Fire eel

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Fire eel
Scientific classification
Kingdom: Animalia
Phylum: Chordata
Class: Actinopterygii
Order: Synbranchiformes
Family: Mastacembelidae
Genus: Mastacembelus
Species: M. erythrotaenia
Binomial name
Mastacembelus erythrotaenia
Bleeker, 1850[1]

The fire eel (Mastacembelus erythrotaenia) is a large freshwater fish found in Cambodia, Indonesia, Laos, Malaysia, Thailand, and Vietnam.


The fire eel is not a true eel, but an extremely elongated fish with a distinctive pointed snout and underslung mouth. It is part of a group of fishes called spiny eels that also includes Tire Track and Peacock eels. The group gets its common name from the many small dorsal spines that precede the dorsal fin. The body is laterally compressed, particularly the rear third, where it flattens as it joins the caudal fin and forms an extended tail. The fire eel's base coloring is dark brown/grey, while the belly is generally a lighter shade of the same color. Several bright red lateral stripes and spots mark the body, and vary in intensity depending on the age and condition of the individual. Usually the markings are yellow/amber in juvenile fish, changing to a deep red in larger ones. Often the anal, pectoral, and dorsal fins have a red edging.

The fire eel can grow to a considerable size in the wild with specimens often exceeding 1.2 meters (3.9 ft) in length. However, due to limiting factors in the captive environment they usually reach a maximum of around 55 centimeters (22 in), even in very large aquaria.

Wild populations[edit]

Fire eels inhabit river environments with slow to briskly moving water and fine sediment. In the wild they occur across a relatively broad area covering a large part of Southeast Asia including Borneo, India, Malaysia, Myanmar (Burma), Sri Lanka, Sumatra, and Thailand. They are bottom-dwellers that spend large portions of their time buried in the riverbed, often leaving only their snout visible. However, they are voracious predators and when hunting will visit all depths.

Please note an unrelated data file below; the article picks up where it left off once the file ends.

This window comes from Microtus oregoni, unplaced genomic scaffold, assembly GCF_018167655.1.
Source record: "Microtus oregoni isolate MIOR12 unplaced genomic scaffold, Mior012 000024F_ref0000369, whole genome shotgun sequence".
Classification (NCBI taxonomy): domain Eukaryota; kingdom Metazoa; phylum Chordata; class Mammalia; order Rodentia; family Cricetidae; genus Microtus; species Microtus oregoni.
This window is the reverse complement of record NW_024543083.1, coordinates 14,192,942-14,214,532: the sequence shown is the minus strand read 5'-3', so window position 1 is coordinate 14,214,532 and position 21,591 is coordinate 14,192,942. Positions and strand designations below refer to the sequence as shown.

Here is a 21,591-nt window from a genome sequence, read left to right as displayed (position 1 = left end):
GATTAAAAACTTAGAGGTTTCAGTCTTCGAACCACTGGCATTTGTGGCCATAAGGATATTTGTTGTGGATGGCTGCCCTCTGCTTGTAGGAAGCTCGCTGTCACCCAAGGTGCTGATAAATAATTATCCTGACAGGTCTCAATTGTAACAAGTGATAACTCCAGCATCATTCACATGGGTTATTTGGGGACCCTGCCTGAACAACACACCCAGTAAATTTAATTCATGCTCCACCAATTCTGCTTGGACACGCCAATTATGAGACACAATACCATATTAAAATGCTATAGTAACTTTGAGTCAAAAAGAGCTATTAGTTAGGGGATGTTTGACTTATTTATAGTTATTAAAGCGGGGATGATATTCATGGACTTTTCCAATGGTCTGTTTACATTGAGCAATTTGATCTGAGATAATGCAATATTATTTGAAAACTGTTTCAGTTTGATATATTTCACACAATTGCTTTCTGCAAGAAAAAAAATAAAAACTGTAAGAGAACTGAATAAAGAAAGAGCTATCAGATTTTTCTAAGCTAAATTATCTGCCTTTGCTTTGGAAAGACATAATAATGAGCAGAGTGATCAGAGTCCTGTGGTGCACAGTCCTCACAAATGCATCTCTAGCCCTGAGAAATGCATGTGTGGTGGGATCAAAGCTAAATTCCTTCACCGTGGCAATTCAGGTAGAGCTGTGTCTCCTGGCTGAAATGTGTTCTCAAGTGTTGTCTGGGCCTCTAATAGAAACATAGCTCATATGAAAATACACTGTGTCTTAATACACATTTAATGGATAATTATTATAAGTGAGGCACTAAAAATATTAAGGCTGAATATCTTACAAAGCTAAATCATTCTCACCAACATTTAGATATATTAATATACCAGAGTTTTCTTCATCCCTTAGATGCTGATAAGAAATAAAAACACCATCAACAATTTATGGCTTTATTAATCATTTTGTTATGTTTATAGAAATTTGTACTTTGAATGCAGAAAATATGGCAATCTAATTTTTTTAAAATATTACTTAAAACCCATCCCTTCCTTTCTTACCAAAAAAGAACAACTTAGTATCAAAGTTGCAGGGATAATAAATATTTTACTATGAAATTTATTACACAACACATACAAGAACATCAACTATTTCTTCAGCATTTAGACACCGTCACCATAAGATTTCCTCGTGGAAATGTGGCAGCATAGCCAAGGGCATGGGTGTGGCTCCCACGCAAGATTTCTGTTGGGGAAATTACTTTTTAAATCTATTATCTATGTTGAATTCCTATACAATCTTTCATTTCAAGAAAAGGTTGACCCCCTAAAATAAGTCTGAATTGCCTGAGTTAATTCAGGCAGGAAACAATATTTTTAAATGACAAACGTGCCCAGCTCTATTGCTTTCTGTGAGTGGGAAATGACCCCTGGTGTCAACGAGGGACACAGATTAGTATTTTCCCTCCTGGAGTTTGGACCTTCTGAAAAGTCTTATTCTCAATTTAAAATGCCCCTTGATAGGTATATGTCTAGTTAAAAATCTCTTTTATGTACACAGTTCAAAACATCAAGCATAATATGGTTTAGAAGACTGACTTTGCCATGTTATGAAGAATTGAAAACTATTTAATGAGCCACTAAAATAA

In captivity[edit]

Young fish generally adapt very well to a community aquarium. Small specimens up to around 15 centimeters (5.9 in) can be kept in a tank measuring 60 centimeters (24 in) and 75 litres (20 US gal) and are peaceful and nondestructive (although their burrowing nature means that they can uproot plants and move bogwood etc.).

Larger fish require disproportionately larger tanks and their companions must be of commensurate size to deter the fiery predator. This fish is one of the more peaceful types of spiny eel and as a baby will go well with community fish. If kept together with small tetras etc., it will get used to them and leave them alone for a majority of its young hood. It is preferred to be put into a larger aquarium away from the small fish when about 7 or 8 inches. It is very hard to know what it will eat. Knowing what it can eat is not a problem but they sometimes only eat a certain food. The same thing goes for the peacock eel and tire track. This fish will most often eat earthworms or live ghost shrimp. Fire eels do good with peacock eels that are the same size. No other spiny eels.

The fire eel needs a nice smooth substrate. Most commonly used is river stone. Also needed is a lot of plants, logs, caves, or other things to hide in. When getting this fish, do not get anything that will pick at the tail or long delicate nose such as tiger barbs, rope fish, or other nippy fish. A good sized tank for small eels range from 29 to 40 gallons.

Fire eels are intelligent. They quickly learn to recognize their keeper and even readily accept food from the hand. Water should be 25–27 °C (77–81 °F) with a pH of 6–7.5. A little salt is welcomed but not essential.

Fire eels often escape uncovered tanks.

Many of the fish may eat only live food,[2] including tubifex, fish, brine shrimp, mosquitolarvae, bloodworms, mussels etc.

Captive spawning is rare and extremely difficult, even with mature fish over 20 inches (51 cm). Use a large tank with a pH around 7.0, a water hardness from 10–15 dH, and a temperature from 27–29 °C (81–84 °F). They lay 800–1,200 eggs in floating plants (plant spawner). The eggs are clear and measure around 1 millimeter (0.039 in) in size. The young grow quickly, gorging on as much food as is available. Excess food can compromise their health.